Measure out a big cup of rice into a saucepan, top with boiling water from the kettle in the morning before you go to work, or the night before. You can even do two loads – evening and morning. Make sure the saucepan has a tight lid.
Rinse in a sieve when ready to cook, and pop back in the saucepan with double the amount of liquid (so 1 cup uncooked rice – 2 cups liquid). You can use just-boiled water from the kettle and add a tsp of sea salt or a sprinkle of an organic low salt stock. I like to save liquid from steaming/blanching/boiling vegetables to then use up for cooking rice. This adds light gorgeous flavour and nutrients, and it means nothing is wasted.
Bring to the boil, then simmer. After 20 minutes start to check. Do not stir.
When you see deep holes forming, and the liquid has almost been absorbed, turn off the heat and leave for ten minutes. This will happen somewhere between the 20-30 minute point, depending on the size of your pan, how long you have soaked the rice for the quantity you are cooking.
This is your plain basic miracle food.
If you are building up to brown rice from white:
Choose a rice YOU like.
Measure out a cup minus a quarter. Soak just the quarter of brown rice as above. Then add it to your chosen rice/method. During this transition period expect a less than perfect, stickier, uneven rice, but don’t worry, we’re not entering Masterchef here, this is just a taste adjustment.
When you get past the half point start using the cooking method above (add the non soaked white rice to the soaked brown rice and go through the 15 minutes and then leave for 10). It’ll still be a bit sticky and imperfect.
An alternative to the above gradual faff is to subtract a tablespoon from the cup of brown when soaking, and then add a tablespoon of white short grain when you’re about to cook. You’ll get a creamier consistency, a little pudding or risotto like, which is quite nice for dinners, but not so perfect for packed lunches.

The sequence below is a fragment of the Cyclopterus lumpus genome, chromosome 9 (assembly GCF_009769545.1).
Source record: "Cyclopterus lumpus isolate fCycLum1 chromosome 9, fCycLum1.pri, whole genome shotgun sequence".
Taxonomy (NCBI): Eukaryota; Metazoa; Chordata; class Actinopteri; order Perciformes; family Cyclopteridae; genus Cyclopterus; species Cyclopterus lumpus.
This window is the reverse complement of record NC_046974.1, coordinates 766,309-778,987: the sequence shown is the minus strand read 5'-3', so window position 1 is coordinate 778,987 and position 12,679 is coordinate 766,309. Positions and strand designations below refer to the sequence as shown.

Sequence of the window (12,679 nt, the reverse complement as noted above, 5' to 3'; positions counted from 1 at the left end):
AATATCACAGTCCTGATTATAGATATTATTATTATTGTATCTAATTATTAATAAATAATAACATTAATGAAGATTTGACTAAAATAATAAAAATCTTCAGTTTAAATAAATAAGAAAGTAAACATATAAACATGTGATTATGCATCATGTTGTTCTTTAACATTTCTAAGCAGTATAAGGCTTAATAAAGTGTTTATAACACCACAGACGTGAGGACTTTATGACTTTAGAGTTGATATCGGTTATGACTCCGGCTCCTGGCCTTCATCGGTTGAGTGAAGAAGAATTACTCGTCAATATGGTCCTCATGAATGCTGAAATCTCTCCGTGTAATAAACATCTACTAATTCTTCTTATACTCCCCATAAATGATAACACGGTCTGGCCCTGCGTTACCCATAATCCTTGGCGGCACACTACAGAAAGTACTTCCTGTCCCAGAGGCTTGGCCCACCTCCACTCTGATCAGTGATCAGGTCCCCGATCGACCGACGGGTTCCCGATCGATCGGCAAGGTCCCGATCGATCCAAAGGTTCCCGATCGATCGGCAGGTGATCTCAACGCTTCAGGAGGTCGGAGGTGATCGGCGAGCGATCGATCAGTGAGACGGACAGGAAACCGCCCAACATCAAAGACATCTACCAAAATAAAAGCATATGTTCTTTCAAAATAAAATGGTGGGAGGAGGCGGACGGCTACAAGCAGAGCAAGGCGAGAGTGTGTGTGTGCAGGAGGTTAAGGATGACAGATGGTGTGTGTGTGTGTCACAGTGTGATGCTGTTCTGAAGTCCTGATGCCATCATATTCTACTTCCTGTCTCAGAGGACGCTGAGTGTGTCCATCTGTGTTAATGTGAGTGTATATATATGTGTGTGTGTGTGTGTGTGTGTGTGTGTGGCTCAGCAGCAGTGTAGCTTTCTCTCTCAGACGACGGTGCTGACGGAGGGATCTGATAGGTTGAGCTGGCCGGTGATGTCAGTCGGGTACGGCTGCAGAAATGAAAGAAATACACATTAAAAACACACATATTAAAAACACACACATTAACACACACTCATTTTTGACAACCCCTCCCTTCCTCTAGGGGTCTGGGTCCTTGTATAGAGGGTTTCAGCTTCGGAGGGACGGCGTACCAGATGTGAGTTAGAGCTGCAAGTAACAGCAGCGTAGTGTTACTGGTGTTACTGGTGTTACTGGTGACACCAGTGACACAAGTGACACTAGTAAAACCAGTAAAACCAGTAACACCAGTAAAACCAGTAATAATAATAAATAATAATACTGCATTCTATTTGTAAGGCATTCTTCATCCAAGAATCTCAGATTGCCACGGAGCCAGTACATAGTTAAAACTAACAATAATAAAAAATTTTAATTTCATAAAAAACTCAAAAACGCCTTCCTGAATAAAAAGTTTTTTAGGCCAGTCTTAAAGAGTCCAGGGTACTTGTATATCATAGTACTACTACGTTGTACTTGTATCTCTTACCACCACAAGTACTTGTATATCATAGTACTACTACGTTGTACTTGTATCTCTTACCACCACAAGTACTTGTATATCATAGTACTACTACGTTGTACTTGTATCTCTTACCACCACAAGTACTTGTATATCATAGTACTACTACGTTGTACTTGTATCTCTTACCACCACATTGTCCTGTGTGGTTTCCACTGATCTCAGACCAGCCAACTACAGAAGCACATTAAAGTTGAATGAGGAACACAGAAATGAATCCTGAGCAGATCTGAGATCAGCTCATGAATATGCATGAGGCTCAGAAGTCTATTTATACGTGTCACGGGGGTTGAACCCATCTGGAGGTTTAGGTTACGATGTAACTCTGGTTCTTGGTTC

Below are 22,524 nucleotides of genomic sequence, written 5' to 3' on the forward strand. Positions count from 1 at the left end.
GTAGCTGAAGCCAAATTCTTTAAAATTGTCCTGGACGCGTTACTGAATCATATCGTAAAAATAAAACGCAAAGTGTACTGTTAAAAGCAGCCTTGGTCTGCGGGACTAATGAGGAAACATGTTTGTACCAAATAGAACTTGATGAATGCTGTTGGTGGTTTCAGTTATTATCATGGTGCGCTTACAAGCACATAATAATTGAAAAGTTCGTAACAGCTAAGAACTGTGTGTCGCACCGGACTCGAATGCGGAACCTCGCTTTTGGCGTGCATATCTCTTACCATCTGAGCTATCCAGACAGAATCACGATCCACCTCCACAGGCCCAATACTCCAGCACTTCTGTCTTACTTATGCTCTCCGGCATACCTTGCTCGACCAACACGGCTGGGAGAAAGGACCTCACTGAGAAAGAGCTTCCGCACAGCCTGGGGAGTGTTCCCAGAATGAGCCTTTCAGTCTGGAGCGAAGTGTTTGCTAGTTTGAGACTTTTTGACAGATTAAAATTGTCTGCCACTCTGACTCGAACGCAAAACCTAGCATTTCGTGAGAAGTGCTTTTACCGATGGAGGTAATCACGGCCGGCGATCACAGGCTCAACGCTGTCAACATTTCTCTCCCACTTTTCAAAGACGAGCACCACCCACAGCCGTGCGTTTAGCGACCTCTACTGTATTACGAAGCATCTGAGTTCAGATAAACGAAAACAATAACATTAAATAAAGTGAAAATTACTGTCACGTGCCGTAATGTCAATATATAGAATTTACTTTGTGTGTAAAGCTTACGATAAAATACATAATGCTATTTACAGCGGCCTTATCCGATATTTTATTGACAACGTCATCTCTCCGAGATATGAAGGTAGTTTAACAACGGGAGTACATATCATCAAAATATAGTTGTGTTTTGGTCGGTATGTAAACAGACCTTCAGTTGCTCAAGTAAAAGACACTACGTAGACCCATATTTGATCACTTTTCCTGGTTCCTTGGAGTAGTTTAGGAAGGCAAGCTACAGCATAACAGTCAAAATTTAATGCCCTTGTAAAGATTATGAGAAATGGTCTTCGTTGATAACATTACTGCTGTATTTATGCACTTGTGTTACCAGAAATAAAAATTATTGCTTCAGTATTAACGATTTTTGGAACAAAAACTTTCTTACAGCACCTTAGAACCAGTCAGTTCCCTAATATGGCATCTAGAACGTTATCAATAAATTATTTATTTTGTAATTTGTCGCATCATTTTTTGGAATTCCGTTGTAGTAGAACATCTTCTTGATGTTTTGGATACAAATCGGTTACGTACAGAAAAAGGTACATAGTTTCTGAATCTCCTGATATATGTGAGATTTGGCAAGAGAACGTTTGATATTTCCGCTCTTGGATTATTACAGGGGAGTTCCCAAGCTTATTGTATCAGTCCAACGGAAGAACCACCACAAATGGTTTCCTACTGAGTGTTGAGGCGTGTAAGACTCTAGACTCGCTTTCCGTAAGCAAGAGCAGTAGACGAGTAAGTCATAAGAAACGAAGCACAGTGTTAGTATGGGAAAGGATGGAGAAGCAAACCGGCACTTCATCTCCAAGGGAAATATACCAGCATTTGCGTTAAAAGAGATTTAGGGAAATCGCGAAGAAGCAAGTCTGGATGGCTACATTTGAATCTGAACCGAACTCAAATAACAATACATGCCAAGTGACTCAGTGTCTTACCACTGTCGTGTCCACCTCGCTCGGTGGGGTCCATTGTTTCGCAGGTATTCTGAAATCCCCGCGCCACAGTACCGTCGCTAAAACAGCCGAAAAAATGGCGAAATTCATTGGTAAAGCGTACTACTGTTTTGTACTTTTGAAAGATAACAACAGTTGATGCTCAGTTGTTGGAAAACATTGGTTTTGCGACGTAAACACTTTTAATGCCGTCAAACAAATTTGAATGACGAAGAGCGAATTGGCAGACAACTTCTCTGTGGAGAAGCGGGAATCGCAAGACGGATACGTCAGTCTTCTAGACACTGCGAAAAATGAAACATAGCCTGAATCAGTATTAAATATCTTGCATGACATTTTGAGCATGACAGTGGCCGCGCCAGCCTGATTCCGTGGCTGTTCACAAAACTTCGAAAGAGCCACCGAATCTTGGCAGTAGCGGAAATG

The formula for customizing your brown rice:
However much rice you need to satisfy your hunger +
Clean seasoning (sea salt, pepper; citrus or good vinegar; olive oil) +
Cooked vegetable (s) +
Something raw (fresh herbs, rocket leaves, cherry tomatoes) +
Some seeds (ground flaxseeds; sunflower or pumpkin ideally toasted) +
Something extra for a complete protein (peas or any pulses)
Some animal protein (Greek yogurt or feta or even a mix works a dream; grated hard Italian cheese is another option; egg too)
A note on protein If you need/want to add meat, poultry, fish, add it sliced, shredded or diced rather than a big chunk. For this meal your sustenance comes from the good, slow-burning carbs.
You don’t necessarily need a formula:
Add your repertoire of pasta sauces
Add whatever you would add to tacos
Add whatever you might add to an omelette
Add whatever takes your fancy from the deli
For families You can slowly organize jars with toppings; fill the table with options and let everyone create their own dish. If you are cutting down on full fat dairy but your children need it, this is a perfect way to get round the problem. If one member of the family is vegan, another veggie but not vegan, your partner is watching cholesterol, your teenager is fretting about puppy fat, another teenager eats everything insight, a visiting friend has an intolerance – no problem. Train everyone to sprinkle what they need from the jar or use use a clean spoon rather than their own fork. That way you pop lids back on, pop back into the fridge. For added convenience keep everything in a box -like tray, train the family to return the containers into the tray, then just pop back in the fridge. People love to create their own dish whilst surrounded by others doing the same. Fussy children eat more (and that includes colourful vegetables) when having fun creating their meals.